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Judge Andrew Guilford ruled on Tuesday that the government can proceed with a third trial against health-care executive Jim Mazzo on insider trading charges.
The judge said the court was obligated to deny defense motions even though the first two cases ended in hung juries in his courtroom at the Ronald Reagan Federal Courthouse in Santa Ana.
The judge noted prosecutors haven't been close to success, pointing out that in the most recent case, a jury voted 10-2 not guilty on all but one count, which was 9-3 not guilty.
“Now, apparently ignoring two previous juries’ conclusions about the merits of the case against Mr. Mazzo, the Government wants to try again—for a third time,” the judge wrote in his ruling. “Mr. Mazzo responded with numerous motions, but the Court must deny all pending motions.”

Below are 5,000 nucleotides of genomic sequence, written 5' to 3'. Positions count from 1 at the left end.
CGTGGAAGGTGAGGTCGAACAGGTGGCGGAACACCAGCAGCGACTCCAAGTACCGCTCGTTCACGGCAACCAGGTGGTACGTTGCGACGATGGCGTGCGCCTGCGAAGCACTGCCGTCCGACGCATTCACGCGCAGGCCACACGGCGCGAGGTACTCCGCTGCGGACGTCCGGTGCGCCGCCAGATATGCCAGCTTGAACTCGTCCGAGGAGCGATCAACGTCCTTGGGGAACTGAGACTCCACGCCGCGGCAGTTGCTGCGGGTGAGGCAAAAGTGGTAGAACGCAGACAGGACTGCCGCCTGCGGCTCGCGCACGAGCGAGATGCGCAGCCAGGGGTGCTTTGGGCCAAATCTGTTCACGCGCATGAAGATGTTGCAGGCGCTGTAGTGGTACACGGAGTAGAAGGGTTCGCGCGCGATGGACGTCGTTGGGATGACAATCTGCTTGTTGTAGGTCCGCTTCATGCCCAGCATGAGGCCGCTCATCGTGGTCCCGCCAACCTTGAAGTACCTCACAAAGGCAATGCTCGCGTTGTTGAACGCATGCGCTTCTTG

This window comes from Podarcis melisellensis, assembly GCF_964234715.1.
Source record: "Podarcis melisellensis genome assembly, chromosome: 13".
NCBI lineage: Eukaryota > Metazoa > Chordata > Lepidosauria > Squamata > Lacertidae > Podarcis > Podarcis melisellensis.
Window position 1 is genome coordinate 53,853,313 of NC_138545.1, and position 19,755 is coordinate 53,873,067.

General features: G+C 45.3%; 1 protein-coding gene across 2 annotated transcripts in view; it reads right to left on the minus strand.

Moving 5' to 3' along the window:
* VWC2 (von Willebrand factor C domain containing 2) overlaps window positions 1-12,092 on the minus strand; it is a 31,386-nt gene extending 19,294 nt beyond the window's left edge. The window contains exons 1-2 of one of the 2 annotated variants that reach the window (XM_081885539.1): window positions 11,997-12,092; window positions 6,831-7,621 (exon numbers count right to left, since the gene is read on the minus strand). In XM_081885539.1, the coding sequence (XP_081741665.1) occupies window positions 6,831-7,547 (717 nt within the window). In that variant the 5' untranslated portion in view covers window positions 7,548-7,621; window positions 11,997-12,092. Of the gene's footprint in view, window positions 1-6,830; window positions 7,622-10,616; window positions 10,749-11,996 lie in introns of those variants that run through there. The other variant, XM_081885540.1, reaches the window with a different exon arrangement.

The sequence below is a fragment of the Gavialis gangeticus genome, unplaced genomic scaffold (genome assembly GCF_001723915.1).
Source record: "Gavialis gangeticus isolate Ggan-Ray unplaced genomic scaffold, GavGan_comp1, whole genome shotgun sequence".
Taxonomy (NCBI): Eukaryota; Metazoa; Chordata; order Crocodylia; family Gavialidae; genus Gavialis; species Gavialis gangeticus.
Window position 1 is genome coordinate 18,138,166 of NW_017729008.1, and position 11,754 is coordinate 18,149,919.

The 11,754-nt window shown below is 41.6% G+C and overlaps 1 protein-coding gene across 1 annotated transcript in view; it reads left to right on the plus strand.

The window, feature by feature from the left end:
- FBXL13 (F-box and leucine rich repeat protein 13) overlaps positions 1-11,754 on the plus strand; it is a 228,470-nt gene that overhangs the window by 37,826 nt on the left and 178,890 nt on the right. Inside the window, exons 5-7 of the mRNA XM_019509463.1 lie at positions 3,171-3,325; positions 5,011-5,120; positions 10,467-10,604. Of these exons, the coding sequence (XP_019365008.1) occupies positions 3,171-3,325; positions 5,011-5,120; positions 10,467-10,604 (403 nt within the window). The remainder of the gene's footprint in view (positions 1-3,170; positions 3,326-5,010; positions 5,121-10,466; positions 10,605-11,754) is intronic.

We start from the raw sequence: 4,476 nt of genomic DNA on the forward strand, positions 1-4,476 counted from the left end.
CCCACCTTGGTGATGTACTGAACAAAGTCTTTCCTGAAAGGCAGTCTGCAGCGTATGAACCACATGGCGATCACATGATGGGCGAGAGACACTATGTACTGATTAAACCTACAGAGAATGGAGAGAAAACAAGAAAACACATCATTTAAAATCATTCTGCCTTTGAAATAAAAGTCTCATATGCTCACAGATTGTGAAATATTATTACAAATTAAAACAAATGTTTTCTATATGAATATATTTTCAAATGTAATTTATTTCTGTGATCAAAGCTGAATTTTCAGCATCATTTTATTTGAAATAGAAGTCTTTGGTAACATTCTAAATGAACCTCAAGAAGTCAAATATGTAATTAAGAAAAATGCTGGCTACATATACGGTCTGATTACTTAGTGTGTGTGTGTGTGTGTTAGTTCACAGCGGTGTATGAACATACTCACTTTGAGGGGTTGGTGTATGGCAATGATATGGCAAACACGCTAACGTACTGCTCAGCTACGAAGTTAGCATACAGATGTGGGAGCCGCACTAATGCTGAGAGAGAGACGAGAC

Guilford cited a Ninth Circuit Court of Appeals ruling in United States v. Miller from 1993, writing “that the fact that a jury was hung by a six to six vote, or by one even more favorable to the defendant, is not an adequate basis for dismissal under the court’s supervisory powers.”
Mazzo was founding chief executive of Advanced Medical Optics in Santa Ana. The company was bought by healthcare-giant Abbott Laboratories in the winter of 2009. Prosecutors are accusing Mazzo of violating insider trading laws by knowingly sharing information about the merger with his Laguna Beach neighbor and former Angels’ third baseman Doug DeCinces.
DeCinces, who made $1.3 million trading AMO stock, was convicted of violating insider trading laws at the first trial and awaits sentencing. He testified against Mazzo in the second trial, when the number of jurors favoring acquittal grew from four to ten on all but one count.
The tentative date for the third trial is June 5.